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How to Clean a Burnt Pot: 6 Ways

How to Clean a Burnt Pot: 6 Ways

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While cleaning a pot is a pretty straightforward thing to do, things might get trickier if you really want to scrape off the burnt bits of food or sticky food like caramel that you used to make candy. 5-Minute Crafts will show you how to clean all the parts of your pots.

A. Basic daily cleaning

This is the most common technique when cleaning a pan. Simply use a non-scratch scrubber sponge and hot soapy water to clean your stainless steel pots and skillets.

  • Tip: If you’re worried about scratching the pan you can do a test by just scrubbing a small part of the pan.

B. Cleaning the outside

Small spills that run down the outside of a pot can burn and oil can polymerize. These things blacken the exterior of your pot. To get it back to normal, you’ll have to scour the exterior with a scouring powder containing, among other ingredients, oxalic acid.

What you’ll need:

  • Scouring powder
  • A sponge

Instructions:

  1. Get the pot wet.
  2. Sprinkle a small amount of scouring powder on the dampened surface.
  3. Rub gently with a sponge. You can add more product, if necessary.
  4. Rinse thoroughly within one minute of application, then wipe the pot dry.
  • Tip: If all else fails you can spray an oven cleaner on the exterior of the pot and let it sit for a while for it to work. Then wash the pot and scrub the carbonized bits off. DO NOT let the oven cleaner anywhere near kids and avoid all contact with your skin, as it can burn you. Always make sure to wear gloves when using products like this.

C. If your pot is burnt inside

1. The dishwasher detergent method

This is a pretty simple and cheap method that doesn’t involve any special material besides powdered dishwasher detergent.

What you’ll need:

  • Dishwasher detergent (powder, not liquid)
  • A sponge
  • Your regular dish soap

Instructions:

  1. Fill the pot with water.
  2. Add a generous sprinkling of powdered dishwasher detergent.
  3. Let the pot sit overnight with the water and detergent. The next day you should see the burnt parts lifted away.
  4. Wash as you normally would with a scrubber sponge (see method A) to remove the remaining burnt bits with no effort, if needed. Otherwise, just rinse off.
  • Tip: Alternatively, if your pot’s bottom is really burnt, you can try scrubbing it with a dishwasher tablet (again, powdered tablet). Just cover the bottom with a bit of water and warm it up on low heat. Then remove from the stove, scrape the tablet across the burnt on bits, and rinse. Then wash normally (see method A).

2. The boiled lemons method

This is the easiest of all the methods listed in this section, however, some burnt bits might still remain in the pot after finishing it. The good news is that, in most cases, these are pretty easy to remove.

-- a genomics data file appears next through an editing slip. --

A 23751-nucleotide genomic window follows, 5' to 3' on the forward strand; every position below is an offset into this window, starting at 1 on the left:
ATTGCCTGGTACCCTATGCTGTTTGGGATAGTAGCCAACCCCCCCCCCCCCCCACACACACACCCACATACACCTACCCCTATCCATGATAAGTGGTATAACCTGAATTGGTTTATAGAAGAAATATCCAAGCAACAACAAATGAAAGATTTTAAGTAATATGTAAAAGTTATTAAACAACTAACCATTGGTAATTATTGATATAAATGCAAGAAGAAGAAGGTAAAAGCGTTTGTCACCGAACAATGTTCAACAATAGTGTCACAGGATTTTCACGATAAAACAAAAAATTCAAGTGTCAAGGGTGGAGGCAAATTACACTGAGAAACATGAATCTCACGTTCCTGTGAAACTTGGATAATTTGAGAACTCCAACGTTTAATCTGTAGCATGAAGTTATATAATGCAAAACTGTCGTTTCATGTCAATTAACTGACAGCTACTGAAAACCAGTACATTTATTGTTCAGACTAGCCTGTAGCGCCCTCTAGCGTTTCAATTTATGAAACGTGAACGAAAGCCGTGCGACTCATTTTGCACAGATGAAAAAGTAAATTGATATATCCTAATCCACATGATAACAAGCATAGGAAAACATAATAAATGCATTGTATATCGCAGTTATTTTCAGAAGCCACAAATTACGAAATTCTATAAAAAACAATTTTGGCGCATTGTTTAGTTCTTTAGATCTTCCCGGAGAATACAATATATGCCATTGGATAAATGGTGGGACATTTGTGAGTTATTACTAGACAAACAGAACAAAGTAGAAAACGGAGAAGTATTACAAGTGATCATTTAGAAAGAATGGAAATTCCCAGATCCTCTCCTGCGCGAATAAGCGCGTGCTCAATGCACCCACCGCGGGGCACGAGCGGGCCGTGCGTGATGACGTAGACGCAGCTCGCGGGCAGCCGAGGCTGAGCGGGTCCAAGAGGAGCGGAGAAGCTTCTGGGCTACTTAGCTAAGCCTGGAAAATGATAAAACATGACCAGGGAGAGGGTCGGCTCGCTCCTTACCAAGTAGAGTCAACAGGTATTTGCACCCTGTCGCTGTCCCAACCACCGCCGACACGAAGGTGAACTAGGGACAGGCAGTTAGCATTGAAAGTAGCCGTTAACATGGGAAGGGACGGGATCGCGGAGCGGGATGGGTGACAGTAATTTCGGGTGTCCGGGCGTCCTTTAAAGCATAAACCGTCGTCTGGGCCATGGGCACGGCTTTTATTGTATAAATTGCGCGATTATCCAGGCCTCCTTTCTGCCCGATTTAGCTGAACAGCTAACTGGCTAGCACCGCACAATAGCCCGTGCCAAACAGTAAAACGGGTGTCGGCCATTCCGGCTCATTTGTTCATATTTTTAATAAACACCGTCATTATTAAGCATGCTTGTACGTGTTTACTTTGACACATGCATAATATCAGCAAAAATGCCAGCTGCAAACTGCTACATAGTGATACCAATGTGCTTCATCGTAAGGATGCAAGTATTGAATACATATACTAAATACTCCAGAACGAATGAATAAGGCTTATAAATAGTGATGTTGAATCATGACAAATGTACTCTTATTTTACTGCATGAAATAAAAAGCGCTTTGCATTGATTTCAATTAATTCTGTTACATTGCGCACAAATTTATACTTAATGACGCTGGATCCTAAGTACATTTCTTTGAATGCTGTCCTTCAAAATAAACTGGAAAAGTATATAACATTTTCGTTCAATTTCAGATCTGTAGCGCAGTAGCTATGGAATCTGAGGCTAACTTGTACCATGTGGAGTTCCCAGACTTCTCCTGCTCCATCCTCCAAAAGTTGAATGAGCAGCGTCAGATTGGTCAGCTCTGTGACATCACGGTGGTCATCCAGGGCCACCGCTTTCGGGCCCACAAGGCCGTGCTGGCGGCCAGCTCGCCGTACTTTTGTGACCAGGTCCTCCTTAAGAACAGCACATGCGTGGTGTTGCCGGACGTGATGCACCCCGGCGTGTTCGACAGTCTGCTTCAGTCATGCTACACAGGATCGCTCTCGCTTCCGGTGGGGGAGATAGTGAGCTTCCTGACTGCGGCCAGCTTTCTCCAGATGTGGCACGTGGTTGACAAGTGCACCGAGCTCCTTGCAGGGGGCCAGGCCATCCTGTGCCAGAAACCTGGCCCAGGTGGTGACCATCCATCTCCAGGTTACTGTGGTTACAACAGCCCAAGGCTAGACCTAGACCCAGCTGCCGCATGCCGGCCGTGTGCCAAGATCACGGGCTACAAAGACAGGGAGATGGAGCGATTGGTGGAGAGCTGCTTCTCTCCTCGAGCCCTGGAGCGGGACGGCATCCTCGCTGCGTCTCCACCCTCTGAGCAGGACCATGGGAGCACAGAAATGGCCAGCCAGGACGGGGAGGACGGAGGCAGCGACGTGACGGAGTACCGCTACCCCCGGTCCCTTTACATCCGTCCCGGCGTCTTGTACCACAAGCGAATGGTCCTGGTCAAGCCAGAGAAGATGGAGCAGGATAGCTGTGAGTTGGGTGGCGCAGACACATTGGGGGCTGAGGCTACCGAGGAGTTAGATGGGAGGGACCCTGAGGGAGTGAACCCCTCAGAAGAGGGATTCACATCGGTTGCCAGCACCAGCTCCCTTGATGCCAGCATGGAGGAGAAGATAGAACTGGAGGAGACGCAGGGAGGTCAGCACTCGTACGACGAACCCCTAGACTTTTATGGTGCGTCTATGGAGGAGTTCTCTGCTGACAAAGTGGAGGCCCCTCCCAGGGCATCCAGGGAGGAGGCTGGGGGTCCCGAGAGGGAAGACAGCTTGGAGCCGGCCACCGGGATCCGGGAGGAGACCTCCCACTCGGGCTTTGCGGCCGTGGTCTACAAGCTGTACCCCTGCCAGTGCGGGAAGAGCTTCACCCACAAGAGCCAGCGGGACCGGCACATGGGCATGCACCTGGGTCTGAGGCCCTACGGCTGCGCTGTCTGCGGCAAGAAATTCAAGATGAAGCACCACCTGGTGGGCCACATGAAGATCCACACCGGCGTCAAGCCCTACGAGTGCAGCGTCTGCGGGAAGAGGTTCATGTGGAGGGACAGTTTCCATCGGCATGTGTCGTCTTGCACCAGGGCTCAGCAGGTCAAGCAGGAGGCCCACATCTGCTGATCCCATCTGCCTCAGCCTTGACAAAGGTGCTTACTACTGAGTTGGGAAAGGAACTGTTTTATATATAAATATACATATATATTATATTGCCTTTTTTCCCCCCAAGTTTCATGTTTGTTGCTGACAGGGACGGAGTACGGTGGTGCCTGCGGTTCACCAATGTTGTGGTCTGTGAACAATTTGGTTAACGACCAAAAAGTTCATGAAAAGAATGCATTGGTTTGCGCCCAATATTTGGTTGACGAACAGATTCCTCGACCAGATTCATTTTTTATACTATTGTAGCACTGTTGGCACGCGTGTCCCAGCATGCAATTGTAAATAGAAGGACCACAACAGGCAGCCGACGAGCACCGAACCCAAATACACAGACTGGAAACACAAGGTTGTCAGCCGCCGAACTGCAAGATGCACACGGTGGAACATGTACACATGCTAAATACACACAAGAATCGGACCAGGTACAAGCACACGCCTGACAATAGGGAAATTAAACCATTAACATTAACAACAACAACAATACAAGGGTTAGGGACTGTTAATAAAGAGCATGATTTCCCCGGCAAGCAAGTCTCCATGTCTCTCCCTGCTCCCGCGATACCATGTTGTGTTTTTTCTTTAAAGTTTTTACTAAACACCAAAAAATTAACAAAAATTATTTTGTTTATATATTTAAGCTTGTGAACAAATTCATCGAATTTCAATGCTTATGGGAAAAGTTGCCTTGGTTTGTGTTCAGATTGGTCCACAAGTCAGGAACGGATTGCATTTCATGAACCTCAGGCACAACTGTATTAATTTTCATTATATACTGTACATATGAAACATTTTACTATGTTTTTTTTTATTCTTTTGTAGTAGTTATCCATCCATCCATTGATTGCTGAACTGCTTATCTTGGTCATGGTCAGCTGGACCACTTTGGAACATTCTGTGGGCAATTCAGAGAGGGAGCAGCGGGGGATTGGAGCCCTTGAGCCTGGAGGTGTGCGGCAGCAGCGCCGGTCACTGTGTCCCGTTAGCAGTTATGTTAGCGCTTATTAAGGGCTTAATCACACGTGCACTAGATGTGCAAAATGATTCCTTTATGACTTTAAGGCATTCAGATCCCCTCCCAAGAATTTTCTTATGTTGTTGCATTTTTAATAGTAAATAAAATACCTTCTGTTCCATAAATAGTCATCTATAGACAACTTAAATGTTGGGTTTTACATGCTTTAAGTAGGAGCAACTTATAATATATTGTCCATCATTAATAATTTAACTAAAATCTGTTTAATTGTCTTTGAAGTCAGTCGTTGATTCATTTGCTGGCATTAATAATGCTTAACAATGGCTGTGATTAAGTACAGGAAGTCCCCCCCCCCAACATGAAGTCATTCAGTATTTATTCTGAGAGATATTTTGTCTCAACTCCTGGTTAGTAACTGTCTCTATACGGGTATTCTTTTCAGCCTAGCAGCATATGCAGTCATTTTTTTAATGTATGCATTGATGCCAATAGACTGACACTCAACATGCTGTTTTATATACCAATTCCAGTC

What you’ll need:

  • 2 or 3 lemons
  • Your regular dish soap
  • A sponge

Instructions:

  1. Quarter 2 or 3 lemons and place in the pan.
  2. Fill with a few inches of water and bring to a boil.
  3. Let boil for 5-10 minutes or until you start to see food particles float to the surface.
  4. Discard water and lemons, rinse, and wash normally (see Method A) to remove any leftover burnt bits.

3. The aluminum foil method

While this method has proven to be one of the most simple and effective ones, it does have a downside: it cannot be used on any non-stick skillet or pan.

What you’ll need:

  • 2-3 tbsp of baking soda
  • Aluminum foil
  • A sponge
  • Your regular dish soap

Instructions:

  1. Cover the burnt area with the baking soda and add just enough water to make a thick paste that coats the area you’ll be treating.
  2. Crumple up the aluminum foil to make a sort of metal foam and use it to scrub the burnt pan until all of the food bits and stained areas are clean.
  3. Rinse the pan with warm soapy water (see method A).
  4. Repeat the process, as needed. Baking soda gets dirty very quickly and it’s hard to see the areas that still need to be treated.

D. If it has candy (or any other sticky stuff)

After making a batch of caramel sauce, caramel apples, fudge, toffee, peanut brittle, butterscotch, or any other stovetop candy, you’re in for a messy pot. While many people tend to try to scrub the leftovers out of the pot, that’s not advisable. Instead, try boiling the candy out.

What you’ll need:

  • A spoon or spatula
  • Water
  • A sponge
  • Your regular dish soap

Instructions:

  1. Fill the pot with water and bring it to a boil. The simmering water will remove the hardened candy from around the sides and the bottom of the pot.
  2. Scrape off any leftovers around the edges with the back of a spoon or spatula. Candy will be half-melted, soft, and pliable enough to do that.
  3. Drain the hot water and wash normally, if needed (see method A).
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